def findall(v, k):
  if type(v) == type({}):
     for k1 in v:
         if k1 == k:
            print v[k1]
         findall(v[k1], k)

findall(json.loads(a), 'P1')

(where a is the string)

The example code ignores arrays. Adding that is left as an exercise.

share|improve this answer
You code can not find key in array. – lichengwu Dec 27 '12 at 3:49
@lichengwu -- As I wrote, "The example code ignores arrays. Adding that is left as an exercise." Add an elif. – Malvolio Dec 28 '12 at 0:54

Using json to convert the json to Python objects and then going through recursively works best. This example does include going through lists.

import json
def get_all(myjson, key):
    if type(myjson) == str:
        myjson = json.loads(myjson)
    if type(myjson) is dict:
        for jsonkey in myjson:
            if type(myjson[jsonkey]) in (list, dict):
                get_all(myjson[jsonkey], key)
            elif jsonkey == key:
                print myjson[jsonkey]
    elif type(myjson) is list:
        for item in myjson:
            if type(item) in (list, dict):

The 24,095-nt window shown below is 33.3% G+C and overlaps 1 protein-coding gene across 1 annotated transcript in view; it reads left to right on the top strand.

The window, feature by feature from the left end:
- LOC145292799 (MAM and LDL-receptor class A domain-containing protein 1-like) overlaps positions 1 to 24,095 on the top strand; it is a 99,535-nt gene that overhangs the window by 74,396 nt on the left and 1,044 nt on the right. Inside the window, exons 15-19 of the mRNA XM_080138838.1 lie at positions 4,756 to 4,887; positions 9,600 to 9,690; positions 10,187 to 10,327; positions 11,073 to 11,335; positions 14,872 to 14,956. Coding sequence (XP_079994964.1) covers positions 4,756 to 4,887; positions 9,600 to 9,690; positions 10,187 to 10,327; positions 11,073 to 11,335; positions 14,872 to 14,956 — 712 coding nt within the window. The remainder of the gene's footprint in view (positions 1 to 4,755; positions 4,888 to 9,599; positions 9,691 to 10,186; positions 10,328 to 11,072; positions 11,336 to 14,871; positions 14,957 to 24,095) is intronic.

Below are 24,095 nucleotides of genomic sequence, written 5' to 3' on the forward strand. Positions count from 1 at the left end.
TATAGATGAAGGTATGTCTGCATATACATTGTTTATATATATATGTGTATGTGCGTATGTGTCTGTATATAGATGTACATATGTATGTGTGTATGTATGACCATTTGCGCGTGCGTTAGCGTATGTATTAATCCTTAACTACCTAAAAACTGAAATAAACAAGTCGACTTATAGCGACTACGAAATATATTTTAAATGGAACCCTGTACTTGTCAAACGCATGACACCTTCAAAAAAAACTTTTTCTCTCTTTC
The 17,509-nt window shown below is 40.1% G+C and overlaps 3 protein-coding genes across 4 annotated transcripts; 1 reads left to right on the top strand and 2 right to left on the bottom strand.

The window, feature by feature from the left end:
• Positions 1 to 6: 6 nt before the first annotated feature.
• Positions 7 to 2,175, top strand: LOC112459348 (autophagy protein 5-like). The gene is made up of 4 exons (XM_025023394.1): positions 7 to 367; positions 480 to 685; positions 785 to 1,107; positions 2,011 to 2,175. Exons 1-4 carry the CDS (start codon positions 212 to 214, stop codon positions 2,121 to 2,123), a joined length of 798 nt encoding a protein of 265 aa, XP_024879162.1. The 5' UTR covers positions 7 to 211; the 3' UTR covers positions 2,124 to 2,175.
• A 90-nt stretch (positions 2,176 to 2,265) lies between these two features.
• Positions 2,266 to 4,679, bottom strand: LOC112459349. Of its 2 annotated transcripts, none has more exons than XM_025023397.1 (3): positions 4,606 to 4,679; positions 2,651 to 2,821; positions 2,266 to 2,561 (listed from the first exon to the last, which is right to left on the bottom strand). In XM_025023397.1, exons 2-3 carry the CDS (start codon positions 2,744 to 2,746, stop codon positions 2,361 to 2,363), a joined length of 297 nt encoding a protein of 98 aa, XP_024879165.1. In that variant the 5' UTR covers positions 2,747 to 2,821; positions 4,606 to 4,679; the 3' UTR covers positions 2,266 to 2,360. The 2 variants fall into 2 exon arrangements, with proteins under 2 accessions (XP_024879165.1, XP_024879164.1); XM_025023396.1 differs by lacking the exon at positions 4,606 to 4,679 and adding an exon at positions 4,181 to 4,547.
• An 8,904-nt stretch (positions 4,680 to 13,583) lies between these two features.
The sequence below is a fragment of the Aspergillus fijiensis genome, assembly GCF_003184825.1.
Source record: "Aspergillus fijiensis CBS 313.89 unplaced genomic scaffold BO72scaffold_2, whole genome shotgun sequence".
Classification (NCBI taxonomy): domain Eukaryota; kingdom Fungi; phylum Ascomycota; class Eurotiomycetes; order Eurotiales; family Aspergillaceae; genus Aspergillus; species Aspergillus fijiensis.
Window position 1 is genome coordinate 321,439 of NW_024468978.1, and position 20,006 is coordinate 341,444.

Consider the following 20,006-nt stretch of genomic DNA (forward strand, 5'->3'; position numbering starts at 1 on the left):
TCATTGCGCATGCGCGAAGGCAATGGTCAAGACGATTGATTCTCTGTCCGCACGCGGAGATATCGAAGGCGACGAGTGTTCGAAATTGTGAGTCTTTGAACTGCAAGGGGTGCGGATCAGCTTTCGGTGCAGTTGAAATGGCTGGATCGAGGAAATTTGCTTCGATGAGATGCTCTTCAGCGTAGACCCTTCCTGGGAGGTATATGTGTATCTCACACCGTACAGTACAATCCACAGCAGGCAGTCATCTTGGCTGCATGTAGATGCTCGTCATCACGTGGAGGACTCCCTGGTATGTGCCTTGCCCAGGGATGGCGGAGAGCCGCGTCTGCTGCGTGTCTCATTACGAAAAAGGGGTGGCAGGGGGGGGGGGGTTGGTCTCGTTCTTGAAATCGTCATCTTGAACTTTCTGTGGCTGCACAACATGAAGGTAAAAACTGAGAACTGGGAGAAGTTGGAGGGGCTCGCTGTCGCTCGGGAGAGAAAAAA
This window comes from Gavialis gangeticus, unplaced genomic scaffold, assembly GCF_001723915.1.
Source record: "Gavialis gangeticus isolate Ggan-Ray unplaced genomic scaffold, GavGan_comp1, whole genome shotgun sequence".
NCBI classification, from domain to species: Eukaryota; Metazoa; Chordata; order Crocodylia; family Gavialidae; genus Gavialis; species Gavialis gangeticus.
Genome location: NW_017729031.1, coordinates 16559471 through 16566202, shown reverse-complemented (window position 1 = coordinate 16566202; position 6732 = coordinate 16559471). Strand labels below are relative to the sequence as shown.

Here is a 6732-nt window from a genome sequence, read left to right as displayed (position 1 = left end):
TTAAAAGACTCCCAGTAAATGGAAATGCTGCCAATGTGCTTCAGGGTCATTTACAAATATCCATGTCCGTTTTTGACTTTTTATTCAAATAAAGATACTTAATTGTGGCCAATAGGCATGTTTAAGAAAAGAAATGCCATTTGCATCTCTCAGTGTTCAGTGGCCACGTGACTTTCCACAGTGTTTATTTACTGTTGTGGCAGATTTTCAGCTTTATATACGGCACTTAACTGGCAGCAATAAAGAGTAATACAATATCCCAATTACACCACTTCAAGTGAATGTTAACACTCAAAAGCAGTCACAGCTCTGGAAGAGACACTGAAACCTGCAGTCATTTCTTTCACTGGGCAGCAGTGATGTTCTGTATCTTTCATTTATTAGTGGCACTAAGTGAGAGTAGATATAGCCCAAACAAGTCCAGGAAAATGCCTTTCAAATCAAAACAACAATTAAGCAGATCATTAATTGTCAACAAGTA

get_all(item, key)
share|improve this answer

I don't think there's any way of finding all values associated with P1 without iterating over the whole structure. Here's a recursive way to do it that first deserializes the json object in a file into an equivalent Python object. To simplify things most of the work is done via a private nested function.

def find_values(id, obj):
    results = []

    def _find_values(id, obj):
            for key, value in obj.iteritems():
                if key == id:
                elif not isinstance(value, basestring):
                    _find_values(id, value)
        except AttributeError:

            for item in obj:
                if not isinstance(item, basestring):
                    _find_values(id, item)
        except TypeError:

    if not isinstance(obj, basestring):
        _find_values(id, obj)
    return results

import json

with open('data.json') as json_file:
    obj = json.load(json_file)

print find_values('P1', obj)
share|improve this answer